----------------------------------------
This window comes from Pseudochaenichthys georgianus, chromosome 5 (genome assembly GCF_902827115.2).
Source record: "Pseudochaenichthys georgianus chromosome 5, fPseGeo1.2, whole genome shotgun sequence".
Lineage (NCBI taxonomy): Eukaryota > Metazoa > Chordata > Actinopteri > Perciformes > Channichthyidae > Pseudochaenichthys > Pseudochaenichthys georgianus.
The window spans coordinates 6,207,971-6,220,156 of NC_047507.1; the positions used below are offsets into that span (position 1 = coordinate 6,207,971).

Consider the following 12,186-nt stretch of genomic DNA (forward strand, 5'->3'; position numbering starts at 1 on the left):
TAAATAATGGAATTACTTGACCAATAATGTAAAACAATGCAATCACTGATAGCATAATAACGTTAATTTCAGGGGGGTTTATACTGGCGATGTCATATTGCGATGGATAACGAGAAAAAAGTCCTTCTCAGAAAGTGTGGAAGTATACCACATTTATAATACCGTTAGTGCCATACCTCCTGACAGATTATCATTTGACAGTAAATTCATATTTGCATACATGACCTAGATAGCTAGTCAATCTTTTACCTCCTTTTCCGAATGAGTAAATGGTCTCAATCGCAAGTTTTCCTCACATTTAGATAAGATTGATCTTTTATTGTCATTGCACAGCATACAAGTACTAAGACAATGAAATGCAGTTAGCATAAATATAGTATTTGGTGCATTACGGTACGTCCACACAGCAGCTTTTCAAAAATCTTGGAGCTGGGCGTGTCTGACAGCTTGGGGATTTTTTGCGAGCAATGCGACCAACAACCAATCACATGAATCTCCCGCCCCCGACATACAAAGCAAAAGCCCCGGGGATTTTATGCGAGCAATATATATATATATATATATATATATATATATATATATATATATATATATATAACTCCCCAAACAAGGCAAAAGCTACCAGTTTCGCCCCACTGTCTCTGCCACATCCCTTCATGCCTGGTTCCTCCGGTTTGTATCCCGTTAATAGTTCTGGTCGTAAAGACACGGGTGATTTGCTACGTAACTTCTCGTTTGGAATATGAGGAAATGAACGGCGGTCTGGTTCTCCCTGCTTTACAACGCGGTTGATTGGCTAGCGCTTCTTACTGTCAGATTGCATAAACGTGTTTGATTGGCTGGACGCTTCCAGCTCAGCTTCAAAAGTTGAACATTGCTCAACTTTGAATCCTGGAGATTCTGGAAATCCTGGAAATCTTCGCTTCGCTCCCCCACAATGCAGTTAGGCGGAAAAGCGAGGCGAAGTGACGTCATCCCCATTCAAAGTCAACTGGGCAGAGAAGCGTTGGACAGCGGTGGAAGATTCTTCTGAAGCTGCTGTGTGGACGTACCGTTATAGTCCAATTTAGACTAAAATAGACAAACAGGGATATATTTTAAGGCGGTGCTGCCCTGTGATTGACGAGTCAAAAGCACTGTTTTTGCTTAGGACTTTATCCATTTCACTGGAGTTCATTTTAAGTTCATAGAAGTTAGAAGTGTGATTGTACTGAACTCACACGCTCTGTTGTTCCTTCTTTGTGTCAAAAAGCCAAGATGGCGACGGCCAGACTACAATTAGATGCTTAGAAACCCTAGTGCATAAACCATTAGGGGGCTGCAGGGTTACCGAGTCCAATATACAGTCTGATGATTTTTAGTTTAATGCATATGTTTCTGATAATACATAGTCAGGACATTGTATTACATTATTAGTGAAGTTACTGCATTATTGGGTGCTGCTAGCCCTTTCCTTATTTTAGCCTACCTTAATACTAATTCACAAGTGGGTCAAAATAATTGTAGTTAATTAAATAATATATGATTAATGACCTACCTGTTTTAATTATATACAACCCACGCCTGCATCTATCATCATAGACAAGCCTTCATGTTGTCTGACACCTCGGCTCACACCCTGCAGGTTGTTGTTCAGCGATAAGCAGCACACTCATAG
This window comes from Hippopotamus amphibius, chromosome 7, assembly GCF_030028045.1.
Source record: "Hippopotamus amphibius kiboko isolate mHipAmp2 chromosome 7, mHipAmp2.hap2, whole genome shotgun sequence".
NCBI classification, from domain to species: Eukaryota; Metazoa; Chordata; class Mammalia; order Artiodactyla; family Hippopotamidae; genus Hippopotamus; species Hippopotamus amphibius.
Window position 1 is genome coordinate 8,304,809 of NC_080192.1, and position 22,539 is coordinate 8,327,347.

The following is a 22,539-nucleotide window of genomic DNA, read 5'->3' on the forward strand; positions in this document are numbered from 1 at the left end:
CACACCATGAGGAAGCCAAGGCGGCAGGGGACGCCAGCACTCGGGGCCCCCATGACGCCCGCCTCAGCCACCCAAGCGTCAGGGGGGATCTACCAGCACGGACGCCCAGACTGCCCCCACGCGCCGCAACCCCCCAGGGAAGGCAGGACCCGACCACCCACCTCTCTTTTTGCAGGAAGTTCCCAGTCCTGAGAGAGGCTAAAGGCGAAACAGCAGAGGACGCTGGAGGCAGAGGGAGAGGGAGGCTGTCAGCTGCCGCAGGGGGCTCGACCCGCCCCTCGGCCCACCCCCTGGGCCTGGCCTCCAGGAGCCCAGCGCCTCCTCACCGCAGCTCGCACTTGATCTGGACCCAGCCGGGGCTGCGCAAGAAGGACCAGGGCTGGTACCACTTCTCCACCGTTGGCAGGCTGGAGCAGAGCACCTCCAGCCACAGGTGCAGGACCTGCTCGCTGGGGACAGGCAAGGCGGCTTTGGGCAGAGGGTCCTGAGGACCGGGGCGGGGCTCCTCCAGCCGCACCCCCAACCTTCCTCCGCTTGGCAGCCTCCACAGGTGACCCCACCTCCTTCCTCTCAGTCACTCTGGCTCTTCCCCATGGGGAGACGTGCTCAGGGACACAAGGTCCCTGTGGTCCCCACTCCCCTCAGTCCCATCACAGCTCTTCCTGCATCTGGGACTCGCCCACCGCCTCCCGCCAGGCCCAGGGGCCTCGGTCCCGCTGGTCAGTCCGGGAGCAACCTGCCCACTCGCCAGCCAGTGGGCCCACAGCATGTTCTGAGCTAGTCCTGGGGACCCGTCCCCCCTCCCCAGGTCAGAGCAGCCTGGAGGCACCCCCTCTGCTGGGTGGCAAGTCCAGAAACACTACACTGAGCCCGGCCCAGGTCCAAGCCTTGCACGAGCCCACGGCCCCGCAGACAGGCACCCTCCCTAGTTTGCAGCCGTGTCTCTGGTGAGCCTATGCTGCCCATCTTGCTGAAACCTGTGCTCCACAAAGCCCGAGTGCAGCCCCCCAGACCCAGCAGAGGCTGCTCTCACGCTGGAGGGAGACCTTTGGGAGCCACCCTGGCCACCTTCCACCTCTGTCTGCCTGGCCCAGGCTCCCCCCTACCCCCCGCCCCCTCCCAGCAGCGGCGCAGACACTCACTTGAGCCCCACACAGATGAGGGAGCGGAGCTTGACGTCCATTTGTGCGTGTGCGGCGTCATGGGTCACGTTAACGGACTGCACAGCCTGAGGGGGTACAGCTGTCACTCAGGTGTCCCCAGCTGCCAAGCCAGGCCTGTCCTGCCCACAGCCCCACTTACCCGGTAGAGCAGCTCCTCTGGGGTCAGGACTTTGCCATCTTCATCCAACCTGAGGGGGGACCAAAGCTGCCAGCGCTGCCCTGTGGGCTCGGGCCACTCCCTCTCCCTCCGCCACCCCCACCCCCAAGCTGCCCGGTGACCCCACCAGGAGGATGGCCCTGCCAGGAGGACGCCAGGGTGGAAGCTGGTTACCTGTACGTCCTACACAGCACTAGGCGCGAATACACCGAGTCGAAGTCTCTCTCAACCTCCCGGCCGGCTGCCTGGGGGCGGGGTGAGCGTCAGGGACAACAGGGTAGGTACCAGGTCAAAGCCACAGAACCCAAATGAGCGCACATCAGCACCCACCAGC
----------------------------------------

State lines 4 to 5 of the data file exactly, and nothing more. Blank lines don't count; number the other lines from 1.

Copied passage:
The window spans coordinates 6,207,971-6,220,156 of NC_047507.1; the positions used below are offsets into that span (position 1 = coordinate 6,207,971).

Consider the following 12,186-nt stretch of genomic DNA (forward strand, 5'->3'; position numbering starts at 1 on the left):